I highly recommend this book if you wish to examine WWII in a broad context.
As for the narration: it is nothing short of amazing how Guidall can get into the mind of the author and make the story come alive with an inflection here and there. He is a true master of the art o narration.
I loved that, for once, The Africa Campaign was shown for what it was: Intense, gruesome struggles, replete with all the terror and drama that illuminates battles like those on the islands of the Pacific in WWII.
I must deduct a star, because this book requires frequent consulting of maps, and I lost a lot by listening, instead of buying hard copy. (To be fair, even hardcopy books often provide sorry maps, tossed in as an afterthought, without serious effort at illustrating towns or topography described in the text.)
I wish Audible, or the publisher, or the author, or somebody would supply a web site that contains maps that one could follow. What a difference that would make!
Rick Atkinson's WWII trilogy has been hailed for the superb way it describes WWII. This praise is deserved. But may I also recommend Michael Shaara's four WWII novels, which I consider as enjoyable and informative as Atkinson's, and less map-dependent? Yes, read Atkinson, but also read Shaara.
I really wanted to soak up this book, I'd never studied WWII in Africa in detail and I was itching to learn about it. But listening to a detailed book about it was not the right approach for me. While very well researched and written, it's a constant barrage of names, places, facts, dates, scenarios..... I simply couldn't keep it all straight in my mind. I think that a book like this is much better read in print, where you can look at maps, stop and let something sink in, remember a person, look up a reference point for clarification, etc.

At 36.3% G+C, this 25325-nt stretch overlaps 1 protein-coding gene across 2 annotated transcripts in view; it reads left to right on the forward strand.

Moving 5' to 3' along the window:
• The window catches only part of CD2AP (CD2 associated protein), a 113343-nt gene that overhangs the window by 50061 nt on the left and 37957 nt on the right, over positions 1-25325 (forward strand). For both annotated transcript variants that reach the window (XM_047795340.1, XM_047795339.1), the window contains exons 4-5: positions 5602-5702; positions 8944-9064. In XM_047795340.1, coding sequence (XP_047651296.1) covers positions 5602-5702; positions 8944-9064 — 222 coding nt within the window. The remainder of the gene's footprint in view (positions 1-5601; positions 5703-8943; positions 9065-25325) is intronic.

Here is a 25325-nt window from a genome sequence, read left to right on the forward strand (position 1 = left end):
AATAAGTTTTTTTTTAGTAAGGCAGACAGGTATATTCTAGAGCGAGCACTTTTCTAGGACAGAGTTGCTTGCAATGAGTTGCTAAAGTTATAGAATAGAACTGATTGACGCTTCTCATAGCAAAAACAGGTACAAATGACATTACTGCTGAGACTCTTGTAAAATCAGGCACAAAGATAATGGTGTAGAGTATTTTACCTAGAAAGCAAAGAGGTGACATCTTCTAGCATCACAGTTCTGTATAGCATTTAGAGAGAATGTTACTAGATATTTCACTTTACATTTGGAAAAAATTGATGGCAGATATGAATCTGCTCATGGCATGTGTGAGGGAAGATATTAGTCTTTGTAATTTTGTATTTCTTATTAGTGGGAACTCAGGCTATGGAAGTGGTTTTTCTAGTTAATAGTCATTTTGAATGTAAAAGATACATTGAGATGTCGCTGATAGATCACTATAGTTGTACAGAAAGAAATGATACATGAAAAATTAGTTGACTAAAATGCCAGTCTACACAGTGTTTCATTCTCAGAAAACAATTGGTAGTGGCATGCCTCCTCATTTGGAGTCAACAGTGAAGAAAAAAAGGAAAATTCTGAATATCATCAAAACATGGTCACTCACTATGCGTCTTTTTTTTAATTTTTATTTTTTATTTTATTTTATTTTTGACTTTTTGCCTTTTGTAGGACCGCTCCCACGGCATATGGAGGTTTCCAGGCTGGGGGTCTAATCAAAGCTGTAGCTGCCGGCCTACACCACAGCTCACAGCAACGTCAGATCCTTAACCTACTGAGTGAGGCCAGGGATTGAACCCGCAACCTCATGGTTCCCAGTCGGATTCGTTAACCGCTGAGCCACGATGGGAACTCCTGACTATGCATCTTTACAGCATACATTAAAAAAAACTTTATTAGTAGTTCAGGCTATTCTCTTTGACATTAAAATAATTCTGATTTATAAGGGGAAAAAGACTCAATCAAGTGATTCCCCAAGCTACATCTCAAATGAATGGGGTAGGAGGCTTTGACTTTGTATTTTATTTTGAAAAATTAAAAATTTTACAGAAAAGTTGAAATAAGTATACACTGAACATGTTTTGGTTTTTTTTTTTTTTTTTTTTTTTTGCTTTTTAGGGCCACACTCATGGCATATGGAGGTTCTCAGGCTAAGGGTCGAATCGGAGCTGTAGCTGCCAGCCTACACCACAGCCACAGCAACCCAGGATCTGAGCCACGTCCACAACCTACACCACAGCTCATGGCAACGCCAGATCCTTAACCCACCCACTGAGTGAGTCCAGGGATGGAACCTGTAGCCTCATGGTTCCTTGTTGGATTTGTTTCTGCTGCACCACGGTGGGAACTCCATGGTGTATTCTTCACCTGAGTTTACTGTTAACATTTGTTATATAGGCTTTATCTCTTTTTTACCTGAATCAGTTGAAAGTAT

History enthusiast with military and legal background.
Yes, because it tells the truth and strips the BS away from the history we were taught. We watched movies like Patton and thought the US was amazing in WW2. The reality is that, like in the build up to Iraq, the Americans were naïve. To me, it was stunning to see how ill prepared and clueless we were going into WW2. Thank god we went to Africa first and got our asses kicked, otherwise we would have gone straight to Normandy, lost, and Germany would control Europe still today.
I will listen to any thing he narrates. He is the best!
I was so happy to see that this book was released in an unabridged version. This is narrative history at its best. The stories of the men and their sacrifice (and in some cases faults) is mesmerizing to read. Cannot wait for the third book of the trilogy to be released.
The book delves deep into operation Torch and the campaign for Tunisia, the African "Stalingrad" for the Axis in Europe. Sometimes too deep... do I need squad level tactics in an engagement of 4 armies, 5 nations and hundreds of thousands of men?